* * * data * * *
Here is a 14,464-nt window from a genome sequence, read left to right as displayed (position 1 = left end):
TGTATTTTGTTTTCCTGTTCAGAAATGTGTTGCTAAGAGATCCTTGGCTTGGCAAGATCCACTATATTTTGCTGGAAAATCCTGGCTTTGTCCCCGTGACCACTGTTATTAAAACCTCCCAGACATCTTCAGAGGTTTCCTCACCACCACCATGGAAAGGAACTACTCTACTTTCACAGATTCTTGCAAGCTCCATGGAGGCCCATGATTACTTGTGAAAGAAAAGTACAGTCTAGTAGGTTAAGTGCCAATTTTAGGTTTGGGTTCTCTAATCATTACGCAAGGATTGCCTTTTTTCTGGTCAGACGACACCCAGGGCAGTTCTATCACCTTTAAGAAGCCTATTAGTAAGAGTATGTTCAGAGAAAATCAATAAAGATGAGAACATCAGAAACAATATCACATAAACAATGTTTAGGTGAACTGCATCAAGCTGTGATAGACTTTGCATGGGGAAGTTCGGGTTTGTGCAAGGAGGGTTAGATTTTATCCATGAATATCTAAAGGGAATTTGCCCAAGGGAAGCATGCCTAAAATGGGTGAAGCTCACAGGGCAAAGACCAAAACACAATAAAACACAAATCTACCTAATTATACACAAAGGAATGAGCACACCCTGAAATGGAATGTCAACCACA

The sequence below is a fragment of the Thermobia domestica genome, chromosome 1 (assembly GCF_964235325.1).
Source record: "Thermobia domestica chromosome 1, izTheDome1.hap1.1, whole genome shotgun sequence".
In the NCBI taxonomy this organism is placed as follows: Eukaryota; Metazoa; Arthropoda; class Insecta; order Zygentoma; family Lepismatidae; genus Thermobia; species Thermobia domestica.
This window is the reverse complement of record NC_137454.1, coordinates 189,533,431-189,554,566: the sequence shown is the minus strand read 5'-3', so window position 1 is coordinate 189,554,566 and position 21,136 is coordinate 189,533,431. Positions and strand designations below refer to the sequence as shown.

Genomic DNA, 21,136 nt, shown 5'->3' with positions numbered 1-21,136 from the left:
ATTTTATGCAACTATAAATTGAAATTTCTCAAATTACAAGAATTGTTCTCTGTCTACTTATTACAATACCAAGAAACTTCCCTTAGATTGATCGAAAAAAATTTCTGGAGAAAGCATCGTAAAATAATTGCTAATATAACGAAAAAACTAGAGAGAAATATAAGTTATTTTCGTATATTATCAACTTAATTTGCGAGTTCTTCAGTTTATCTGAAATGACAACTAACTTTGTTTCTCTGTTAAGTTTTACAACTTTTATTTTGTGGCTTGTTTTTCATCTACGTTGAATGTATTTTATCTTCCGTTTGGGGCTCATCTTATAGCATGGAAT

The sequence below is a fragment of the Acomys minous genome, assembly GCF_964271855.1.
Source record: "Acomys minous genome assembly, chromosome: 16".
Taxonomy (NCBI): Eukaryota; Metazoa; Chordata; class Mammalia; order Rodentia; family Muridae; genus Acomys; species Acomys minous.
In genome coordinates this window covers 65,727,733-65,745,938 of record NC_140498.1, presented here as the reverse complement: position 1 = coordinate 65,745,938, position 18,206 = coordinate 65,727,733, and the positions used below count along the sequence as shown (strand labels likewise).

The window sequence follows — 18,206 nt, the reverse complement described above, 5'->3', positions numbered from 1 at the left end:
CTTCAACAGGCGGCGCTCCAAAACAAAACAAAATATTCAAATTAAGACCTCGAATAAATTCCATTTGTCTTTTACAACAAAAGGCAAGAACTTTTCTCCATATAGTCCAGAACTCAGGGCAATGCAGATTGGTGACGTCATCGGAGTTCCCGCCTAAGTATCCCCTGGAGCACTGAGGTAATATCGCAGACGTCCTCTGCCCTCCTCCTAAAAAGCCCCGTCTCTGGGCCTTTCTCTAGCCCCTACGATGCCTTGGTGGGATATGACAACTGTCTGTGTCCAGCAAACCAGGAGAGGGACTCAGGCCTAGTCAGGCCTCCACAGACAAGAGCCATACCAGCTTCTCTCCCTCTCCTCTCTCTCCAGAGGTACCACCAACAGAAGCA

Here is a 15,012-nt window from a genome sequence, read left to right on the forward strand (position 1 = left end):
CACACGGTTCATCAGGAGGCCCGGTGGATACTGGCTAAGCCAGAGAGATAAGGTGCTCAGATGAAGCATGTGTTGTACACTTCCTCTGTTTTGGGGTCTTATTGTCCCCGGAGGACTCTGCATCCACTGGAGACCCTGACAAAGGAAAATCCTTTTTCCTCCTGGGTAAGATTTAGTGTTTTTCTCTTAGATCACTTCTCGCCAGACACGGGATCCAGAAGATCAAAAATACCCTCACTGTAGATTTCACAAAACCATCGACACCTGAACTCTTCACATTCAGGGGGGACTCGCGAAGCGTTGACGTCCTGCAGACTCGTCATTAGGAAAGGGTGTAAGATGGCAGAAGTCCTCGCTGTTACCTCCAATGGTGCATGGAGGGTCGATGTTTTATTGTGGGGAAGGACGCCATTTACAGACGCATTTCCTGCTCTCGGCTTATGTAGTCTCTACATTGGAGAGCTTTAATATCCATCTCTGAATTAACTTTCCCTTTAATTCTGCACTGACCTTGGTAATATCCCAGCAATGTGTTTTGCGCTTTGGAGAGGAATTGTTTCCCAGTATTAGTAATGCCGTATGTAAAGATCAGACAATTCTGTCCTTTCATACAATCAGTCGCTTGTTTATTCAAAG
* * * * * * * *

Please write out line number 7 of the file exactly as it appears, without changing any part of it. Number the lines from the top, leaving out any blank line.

Genomic DNA, 21,136 nt, shown 5'->3' with positions numbered 1-21,136 from the left: